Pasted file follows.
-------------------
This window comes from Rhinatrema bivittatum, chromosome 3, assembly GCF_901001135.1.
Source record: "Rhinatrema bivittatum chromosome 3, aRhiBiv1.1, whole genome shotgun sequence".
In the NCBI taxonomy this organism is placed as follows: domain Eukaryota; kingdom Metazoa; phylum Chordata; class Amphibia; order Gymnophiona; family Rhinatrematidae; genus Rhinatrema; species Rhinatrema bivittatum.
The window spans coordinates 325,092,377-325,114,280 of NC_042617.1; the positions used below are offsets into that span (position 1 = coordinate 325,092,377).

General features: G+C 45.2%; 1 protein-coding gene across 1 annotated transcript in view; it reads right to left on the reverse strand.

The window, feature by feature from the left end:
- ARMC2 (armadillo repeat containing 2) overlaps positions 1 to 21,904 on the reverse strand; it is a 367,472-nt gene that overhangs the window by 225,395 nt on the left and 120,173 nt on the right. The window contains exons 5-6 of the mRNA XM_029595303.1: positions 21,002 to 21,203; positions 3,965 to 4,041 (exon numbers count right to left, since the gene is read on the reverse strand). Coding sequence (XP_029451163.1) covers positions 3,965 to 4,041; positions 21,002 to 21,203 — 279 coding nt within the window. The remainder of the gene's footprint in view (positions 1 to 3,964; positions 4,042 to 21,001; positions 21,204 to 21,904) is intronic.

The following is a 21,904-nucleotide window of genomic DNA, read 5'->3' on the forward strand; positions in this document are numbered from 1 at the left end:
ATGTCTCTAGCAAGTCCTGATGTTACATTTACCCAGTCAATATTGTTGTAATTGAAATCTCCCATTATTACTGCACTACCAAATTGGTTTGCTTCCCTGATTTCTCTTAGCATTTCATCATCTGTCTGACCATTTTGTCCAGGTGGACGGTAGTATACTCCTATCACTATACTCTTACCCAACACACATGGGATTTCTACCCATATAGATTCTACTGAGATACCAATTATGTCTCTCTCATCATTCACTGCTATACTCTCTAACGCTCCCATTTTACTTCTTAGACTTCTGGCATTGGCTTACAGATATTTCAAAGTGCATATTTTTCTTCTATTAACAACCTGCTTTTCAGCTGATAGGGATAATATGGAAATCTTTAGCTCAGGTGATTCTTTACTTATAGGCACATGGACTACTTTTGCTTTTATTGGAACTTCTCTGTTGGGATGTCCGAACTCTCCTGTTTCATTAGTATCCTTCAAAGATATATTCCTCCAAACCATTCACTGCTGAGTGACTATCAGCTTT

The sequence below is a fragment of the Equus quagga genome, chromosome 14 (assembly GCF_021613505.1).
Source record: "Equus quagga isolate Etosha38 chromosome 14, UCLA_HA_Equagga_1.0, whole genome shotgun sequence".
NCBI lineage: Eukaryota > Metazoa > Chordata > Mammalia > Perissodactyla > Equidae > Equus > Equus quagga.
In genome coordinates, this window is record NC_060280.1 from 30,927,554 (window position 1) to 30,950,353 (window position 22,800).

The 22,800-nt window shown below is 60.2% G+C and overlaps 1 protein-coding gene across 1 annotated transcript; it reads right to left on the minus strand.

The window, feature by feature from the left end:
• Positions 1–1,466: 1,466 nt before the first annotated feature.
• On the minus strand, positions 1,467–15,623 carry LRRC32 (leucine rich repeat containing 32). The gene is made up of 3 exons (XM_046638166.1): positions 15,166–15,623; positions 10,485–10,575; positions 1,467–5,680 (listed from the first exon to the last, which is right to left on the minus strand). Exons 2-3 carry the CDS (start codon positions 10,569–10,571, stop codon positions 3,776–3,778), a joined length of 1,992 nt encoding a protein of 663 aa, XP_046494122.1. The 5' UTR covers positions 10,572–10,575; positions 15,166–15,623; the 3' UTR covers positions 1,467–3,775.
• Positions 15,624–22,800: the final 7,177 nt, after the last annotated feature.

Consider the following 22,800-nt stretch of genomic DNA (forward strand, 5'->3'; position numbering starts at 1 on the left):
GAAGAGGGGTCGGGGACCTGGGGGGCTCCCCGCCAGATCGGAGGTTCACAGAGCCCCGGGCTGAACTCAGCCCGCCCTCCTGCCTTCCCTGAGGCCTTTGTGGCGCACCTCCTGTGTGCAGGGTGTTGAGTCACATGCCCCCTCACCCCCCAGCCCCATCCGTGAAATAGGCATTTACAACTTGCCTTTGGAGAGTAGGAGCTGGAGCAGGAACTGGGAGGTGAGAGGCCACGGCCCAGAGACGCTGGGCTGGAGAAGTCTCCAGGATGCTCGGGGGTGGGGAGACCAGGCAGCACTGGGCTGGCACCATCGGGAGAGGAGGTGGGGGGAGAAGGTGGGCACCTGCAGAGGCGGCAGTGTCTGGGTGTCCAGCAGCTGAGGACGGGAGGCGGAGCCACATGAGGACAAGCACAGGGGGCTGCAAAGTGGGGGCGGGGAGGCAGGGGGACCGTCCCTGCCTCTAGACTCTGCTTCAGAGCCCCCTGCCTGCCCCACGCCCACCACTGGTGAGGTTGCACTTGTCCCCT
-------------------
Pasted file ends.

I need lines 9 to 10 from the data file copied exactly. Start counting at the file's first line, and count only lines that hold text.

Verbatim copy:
ATGTCTCTAGCAAGTCCTGATGTTACATTTACCCAGTCAATATTGTTGTAATTGAAATCTCCCATTATTACTGCACTACCAAATTGGTTTGCTTCCCTGATTTCTCTTAGCATTTCATCATCTGTCTGACCATTTTGTCCAGGTGGACGGTAGTATACTCCTATCACTATACTCTTACCCAACACACATGGGATTTCTACCCATATAGATTCTACTGAGATACCAATTATGTCTCTCTCATCATTCACTGCTATACTCTCTAACGCTCCCATTTTACTTCTTAGACTTCTGGCATTGGCTTACAGATATTTCAAAGTGCATATTTTTCTTCTATTAACAACCTGCTTTTCAGCTGATAGGGATAATATGGAAATCTTTAGCTCAGGTGATTCTTTACTTATAGGCACATGGACTACTTTTGCTTTTATTGGAACTTCTCTGTTGGGATGTCCGAACTCTCCTGTTTCATTAGTATCCTTCAAAGATATATTCCTCCAAACCATTCACTGCTGAGTGACTATCAGCTTT

The sequence below is a fragment of the Equus quagga genome, chromosome 14 (assembly GCF_021613505.1).